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C++

C++

Postby tip32926 » Thu Feb 08, 2007 9:13 pm

cout << "Input file: ";
fstream in(cin.getline(filename,80));


im trying to use what the user enters as the input and output

thanks for your help
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Postby ColdShadow » Thu Mar 01, 2007 12:52 am

Code: Select all
#include <cstdio>
#include <cstdlib>
#include <iostream>
using namespace std;

int main(int nNumberofArgs, char* pszArgs[])
{
   
    string var;
    cout << "Enter in a number:";
    cin >> var;
    cout << var;

    system("PAUSE");
    return 0;
}

We can get input as a variable by using cin.
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Postby cheryl » Thu Mar 01, 2007 7:20 am

ColdShadow wrote:
Code: Select all
#include <cstdio>
#include <cstdlib>
#include <iostream>
using namespace std;

int main(int nNumberofArgs, char* pszArgs[])
{
   
    string var;
    cout << "Enter in a number:";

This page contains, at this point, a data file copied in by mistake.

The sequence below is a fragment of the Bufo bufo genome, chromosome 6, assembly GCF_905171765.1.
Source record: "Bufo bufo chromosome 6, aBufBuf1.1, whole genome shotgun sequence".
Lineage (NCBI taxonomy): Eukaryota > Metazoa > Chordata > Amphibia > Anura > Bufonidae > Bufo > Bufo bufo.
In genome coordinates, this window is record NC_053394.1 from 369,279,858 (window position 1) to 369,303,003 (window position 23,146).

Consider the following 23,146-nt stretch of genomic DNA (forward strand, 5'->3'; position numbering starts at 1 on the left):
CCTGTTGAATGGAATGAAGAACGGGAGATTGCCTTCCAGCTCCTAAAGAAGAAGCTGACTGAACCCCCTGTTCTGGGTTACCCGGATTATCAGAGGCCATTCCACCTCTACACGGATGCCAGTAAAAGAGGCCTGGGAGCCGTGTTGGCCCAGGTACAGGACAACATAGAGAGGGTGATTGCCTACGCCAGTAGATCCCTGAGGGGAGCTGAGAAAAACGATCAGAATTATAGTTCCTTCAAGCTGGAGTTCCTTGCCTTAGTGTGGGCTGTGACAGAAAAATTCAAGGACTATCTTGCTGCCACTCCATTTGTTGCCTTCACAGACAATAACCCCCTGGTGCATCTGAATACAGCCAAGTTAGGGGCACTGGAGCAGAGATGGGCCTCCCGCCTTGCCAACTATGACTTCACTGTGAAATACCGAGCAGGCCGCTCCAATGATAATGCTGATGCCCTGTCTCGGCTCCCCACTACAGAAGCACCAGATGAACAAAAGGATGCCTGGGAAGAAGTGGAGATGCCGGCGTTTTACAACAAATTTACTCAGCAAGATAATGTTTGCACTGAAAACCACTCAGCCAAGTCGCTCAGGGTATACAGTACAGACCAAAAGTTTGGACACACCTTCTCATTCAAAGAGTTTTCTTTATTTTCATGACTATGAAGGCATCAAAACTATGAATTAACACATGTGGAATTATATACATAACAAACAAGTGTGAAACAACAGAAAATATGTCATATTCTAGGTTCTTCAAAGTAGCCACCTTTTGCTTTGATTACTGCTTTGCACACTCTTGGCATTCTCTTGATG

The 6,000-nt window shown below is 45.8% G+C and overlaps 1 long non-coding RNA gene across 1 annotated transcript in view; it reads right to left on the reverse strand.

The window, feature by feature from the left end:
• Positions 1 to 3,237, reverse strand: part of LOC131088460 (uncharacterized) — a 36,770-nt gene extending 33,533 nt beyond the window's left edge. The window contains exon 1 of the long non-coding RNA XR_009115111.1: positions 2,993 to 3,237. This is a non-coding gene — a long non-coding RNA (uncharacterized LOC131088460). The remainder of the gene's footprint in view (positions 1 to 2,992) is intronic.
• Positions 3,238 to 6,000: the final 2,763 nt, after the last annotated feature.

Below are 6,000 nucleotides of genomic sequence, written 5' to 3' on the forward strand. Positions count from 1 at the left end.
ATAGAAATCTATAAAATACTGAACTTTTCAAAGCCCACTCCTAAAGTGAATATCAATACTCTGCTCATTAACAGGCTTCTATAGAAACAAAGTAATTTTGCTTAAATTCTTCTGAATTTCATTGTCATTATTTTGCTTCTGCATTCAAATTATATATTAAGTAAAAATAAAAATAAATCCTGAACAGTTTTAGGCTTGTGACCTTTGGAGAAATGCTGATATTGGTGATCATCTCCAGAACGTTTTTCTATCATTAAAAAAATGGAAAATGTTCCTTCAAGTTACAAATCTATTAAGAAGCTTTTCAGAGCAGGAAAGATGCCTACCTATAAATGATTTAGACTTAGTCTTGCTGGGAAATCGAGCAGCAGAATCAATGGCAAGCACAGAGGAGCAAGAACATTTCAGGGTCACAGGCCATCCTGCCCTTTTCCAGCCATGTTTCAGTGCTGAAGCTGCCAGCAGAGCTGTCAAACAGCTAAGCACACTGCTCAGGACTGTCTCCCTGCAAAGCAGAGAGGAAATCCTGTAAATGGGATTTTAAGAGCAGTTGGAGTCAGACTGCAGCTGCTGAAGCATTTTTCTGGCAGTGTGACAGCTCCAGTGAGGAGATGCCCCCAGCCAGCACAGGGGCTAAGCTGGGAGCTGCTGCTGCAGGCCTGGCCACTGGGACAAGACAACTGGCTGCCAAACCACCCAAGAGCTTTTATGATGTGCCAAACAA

cin >> var;
    cout << var;

    system("PAUSE");
    return 0;
}

We can get input as a variable by using cin.


I know next to nothing about C++.

Can you tell me the purpose of the iostream include? I've noticed that it must be present for even the simplest program.

And by the way, welcome to our forum : )
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Postby Astronut » Thu Mar 01, 2007 10:11 am

cheryl wrote:
ColdShadow wrote:
Code: Select all
#include <cstdio>
#include <cstdlib>
#include <iostream>
using namespace std;

int main(int nNumberofArgs, char* pszArgs[])
{
   
    string var;
    cout << "Enter in a number:";
    cin >> var;
    cout << var;

    system("PAUSE");
    return 0;
}

We can get input as a variable by using cin.


I know next to nothing about C++.

Can you tell me the purpose of the iostream include? I've noticed that it must be present for even the simplest program.

And by the way, welcome to our forum : )


Woohoo! I know this one!

iostream calls a library that includes the cin, cout, and endl functions, as well as others. These are very common functions, and the only way to get them is to include iostream. There are other ways, but this seems to be the most often used.
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Postby tip32926 » Thu Mar 01, 2007 4:02 pm

#include <iostream>
#include <fstream>
#include <string>
using namespace std;


int main()
{
char letter;
string word, namein, nameout;
vector<string> one;

cout << "Input file: ";
cin >> namein;
ifstream input(namein.c_str());

return 0;
}

this is what i used(sry i meant to post it